15- and 10-year mortgage refinance rates hold for 4th straight day | March 18, 2022
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Check out the mortgage refinancing rates for March 18, 2022, which are unchanged from yesterday. (Credible)
Based on data compiled by Credible, mortgage refinance rates remained unchanged since yesterday.
- 30-year fixed-rate refinance: 4.500%, unchanged
- 20-year fixed-rate refinance: 4.375%, unchanged
- 15-year fixed-rate refinance: 3.750%, unchanged
- 10-year fixed-rate refinance: 3.500%, unchanged
Rates last updated on March 18, 2022. These rates are based on the assumptions shown here. Actual rates may vary.
If you’re thinking of doing a cash-out refinance or refinancing your home mortgage to lower your interest rate, consider using Credible. Credible's free online tool will let you compare rates from multiple mortgage lenders. You can see prequalified rates in as little as three minutes.
What this means: After a week of steady increases, mortgage refinance rates are resting across all terms. However, rates for 30- and 20-year loans are sitting well above 4%, at their highest since before the pandemic. Homeowners looking to refinance may want to consider refinancing to a shorter term to take advantage of savings opportunities.
WHAT IS CASH-OUT REFINANCING AND HOW DOES IT WORK?
How mortgage rates have changed over time
Today’s mortgage interest rates are well below the highest annual average rate recorded by Freddie Mac — 16.63% in 1981. A year before the COVID-19 pandemic upended economies across the world, the average interest rate for a 30-year fixed-rate mortgage for 2019 was 3.94%. The average rate for 2021 was 2.96%, the lowest annual average in 30 years.
The historic drop in interest rates means homeowners who have mortgages from 2019 and older could potentially realize significant interest savings by refinancing with one of today’s lower interest rates.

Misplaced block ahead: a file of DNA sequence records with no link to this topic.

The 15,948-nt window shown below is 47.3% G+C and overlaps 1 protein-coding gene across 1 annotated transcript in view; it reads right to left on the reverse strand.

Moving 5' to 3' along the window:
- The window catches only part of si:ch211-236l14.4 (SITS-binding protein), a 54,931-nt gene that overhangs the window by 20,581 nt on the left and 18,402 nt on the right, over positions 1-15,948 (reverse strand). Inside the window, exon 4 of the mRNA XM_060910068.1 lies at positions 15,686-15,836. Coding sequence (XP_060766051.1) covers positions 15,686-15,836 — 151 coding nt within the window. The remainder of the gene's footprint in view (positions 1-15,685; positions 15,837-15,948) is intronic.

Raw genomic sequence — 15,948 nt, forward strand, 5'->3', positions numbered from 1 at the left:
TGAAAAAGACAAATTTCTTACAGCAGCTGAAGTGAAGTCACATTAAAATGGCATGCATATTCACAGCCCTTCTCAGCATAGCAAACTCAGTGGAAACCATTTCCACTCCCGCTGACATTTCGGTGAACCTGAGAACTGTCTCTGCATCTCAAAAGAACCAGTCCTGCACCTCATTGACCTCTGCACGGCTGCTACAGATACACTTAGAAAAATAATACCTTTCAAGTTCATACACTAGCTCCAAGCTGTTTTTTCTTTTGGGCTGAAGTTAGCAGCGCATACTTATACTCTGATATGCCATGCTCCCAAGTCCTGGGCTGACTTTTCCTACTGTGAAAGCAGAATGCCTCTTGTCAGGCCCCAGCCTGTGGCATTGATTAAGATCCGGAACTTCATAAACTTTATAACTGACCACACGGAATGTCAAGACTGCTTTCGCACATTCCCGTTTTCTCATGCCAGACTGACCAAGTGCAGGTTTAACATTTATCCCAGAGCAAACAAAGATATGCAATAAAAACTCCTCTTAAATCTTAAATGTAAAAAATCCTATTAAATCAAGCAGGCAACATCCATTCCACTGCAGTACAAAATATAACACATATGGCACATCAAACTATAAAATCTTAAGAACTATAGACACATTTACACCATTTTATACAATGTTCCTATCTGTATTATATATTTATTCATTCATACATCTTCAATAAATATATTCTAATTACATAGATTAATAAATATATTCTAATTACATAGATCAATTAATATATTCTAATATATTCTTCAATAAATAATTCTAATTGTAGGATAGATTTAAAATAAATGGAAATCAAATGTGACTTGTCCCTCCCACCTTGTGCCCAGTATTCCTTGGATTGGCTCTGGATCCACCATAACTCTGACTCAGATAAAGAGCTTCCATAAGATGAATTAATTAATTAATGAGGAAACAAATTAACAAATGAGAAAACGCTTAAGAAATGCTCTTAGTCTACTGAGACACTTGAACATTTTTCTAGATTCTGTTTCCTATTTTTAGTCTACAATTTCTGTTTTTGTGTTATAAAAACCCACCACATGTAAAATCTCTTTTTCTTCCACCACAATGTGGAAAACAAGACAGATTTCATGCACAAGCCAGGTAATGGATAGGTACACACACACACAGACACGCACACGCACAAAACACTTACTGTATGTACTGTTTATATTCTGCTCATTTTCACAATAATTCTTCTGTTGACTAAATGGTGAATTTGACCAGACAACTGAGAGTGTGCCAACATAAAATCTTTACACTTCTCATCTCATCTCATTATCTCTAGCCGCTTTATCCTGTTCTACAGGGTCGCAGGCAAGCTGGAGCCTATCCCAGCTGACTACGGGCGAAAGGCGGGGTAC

If you’re ready to take advantage of current mortgage refinance rates that are below average historical lows, you can use Credible to check rates from multiple lenders.
How to get your lowest mortgage refinance rate
If you’re interested in refinancing your mortgage, improving your credit score and paying down any other debt could secure you a lower rate. It’s also a good idea to compare rates from different lenders if you're hoping to refinance so you can find the best rate for your situation.
Borrowers can save $1,500 on average over the life of their loan by shopping for just one additional rate quote, and an average of $3,000 by comparing five rate quotes, according to research from Freddie Mac.
Be sure to shop around and compare current mortgage rates from multiple mortgage lenders if you decide to refinance your mortgage. You can do this easily with Credible’s free online tool and see your prequalified rates in only three minutes.
How does Credible calculate refinance rates?
Changing economic conditions, central bank policy decisions, investor sentiment and other factors influence the movement of mortgage refinance rates. Credible average mortgage refinance rates reported in this article are calculated based on information provided by partner lenders who pay compensation to Credible.
The rates assume a borrower has a 740 credit score and is borrowing a conventional loan for a single-family home that will be their primary residence. The rates also assume no (or very low) discount points and a down payment of 20%.
Credible mortgage refinance rates reported here will only give you an idea of current average rates. The rate you receive can vary based on a number of factors.
Think it might be the right time to refinance? Be sure to shop around and compare rates with multiple mortgage lenders. You can do this easily with Credible and see your prequalified rates in only three minutes.
What is the average cost of a refinance?
Generally, you’ll encounter costs — $5,000 on average, according to Freddie Mac — when refinancing your mortgage.
Your exact refinancing costs will depend on multiple factors, including the size of your loan and where you live. Typical refinancing costs include:
- The cost of recording your new mortgage
- Appraisal fees
- Attorney fees
- Lender fees, such as origination or underwriting
- Title service fees
- Credit report fees
- Mortgage points
- Prepaid interest charges
Keep in mind there’s no such thing as a truly no-cost refinance. Lenders who market "no-cost loans" typically charge a higher interest rate and roll the costs into the loan — which means you’ll pay more interest over the life of the loan.
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As a Credible authority on mortgages and personal finance, Chris Jennings has covered topics that include mortgage loans, mortgage refinancing, and more. He’s been an editor and editorial assistant in the online personal finance space for four years. His work has been featured by MSN, AOL, Yahoo Finance, and more.